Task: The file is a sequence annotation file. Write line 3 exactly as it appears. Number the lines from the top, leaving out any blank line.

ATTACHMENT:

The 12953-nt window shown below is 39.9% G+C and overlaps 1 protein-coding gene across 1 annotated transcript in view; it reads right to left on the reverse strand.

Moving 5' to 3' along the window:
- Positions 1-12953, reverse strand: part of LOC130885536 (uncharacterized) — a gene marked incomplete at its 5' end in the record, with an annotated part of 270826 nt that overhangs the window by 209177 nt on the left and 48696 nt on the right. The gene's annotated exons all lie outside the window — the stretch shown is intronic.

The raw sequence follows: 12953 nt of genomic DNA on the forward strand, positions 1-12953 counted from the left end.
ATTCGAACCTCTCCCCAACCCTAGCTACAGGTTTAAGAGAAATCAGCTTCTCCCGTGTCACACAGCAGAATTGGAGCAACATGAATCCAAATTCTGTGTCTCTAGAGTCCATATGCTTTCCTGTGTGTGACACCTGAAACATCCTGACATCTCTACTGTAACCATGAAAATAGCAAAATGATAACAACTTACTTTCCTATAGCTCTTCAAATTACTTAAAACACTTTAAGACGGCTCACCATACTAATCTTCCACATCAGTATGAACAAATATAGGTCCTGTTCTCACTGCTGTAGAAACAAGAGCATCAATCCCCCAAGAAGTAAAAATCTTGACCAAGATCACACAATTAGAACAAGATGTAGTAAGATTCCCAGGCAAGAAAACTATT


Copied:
- Positions 1-12953, reverse strand: part of LOC130885536 (uncharacterized) — a gene marked incomplete at its 5' end in the record, with an annotated part of 270826 nt that overhangs the window by 209177 nt on the left and 48696 nt on the right. The gene's annotated exons all lie outside the window — the stretch shown is intronic.